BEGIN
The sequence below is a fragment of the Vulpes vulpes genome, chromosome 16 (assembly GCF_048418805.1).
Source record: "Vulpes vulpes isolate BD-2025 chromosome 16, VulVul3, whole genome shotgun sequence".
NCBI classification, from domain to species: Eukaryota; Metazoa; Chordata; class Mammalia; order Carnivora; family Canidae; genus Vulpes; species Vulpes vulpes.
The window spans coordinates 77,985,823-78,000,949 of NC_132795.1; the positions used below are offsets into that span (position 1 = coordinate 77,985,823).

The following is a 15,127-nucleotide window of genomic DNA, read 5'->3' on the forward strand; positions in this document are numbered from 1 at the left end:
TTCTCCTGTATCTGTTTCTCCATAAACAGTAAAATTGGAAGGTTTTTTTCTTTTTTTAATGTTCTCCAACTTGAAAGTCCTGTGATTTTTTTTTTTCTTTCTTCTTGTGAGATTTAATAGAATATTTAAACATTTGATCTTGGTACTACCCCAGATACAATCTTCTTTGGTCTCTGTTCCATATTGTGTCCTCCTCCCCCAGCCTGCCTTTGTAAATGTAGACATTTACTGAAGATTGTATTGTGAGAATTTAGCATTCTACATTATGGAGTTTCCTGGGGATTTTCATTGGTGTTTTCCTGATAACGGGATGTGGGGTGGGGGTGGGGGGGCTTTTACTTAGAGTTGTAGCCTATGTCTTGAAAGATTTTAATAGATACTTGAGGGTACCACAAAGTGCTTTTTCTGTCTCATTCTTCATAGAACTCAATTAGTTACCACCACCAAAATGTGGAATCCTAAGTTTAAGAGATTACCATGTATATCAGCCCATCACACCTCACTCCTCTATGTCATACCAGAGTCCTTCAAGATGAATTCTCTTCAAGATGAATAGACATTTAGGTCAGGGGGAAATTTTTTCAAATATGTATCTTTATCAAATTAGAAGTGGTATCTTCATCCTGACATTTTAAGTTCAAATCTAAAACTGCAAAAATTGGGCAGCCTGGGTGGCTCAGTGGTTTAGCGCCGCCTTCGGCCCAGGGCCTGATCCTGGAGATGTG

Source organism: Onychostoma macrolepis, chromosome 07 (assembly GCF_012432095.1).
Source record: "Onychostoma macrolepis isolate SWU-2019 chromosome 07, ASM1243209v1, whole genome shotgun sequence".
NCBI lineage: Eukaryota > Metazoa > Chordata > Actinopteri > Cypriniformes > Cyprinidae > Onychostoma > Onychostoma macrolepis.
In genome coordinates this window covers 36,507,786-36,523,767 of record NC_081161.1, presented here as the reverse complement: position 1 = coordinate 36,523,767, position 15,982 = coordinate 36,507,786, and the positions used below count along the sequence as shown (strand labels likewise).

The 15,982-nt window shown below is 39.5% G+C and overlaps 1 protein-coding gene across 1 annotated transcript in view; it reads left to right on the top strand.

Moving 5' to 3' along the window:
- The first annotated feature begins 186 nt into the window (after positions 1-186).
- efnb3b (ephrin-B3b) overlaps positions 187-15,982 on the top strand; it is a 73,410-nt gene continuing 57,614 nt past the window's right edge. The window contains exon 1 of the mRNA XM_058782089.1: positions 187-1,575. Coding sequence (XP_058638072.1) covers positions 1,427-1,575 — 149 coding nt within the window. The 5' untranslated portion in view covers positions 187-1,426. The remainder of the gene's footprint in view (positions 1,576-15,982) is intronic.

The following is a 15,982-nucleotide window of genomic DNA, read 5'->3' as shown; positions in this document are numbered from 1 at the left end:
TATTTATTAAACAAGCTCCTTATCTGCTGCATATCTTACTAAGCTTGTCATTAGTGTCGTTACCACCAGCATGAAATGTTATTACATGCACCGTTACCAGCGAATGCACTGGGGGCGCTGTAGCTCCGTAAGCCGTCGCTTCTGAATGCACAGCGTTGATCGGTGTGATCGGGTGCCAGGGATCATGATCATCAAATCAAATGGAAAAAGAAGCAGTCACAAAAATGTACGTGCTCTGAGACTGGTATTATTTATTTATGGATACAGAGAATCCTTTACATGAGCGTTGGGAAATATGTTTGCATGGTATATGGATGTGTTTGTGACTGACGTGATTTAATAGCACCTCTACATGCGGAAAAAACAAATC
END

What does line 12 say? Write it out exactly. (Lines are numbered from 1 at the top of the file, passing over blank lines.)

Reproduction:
Moving 5' to 3' along the window: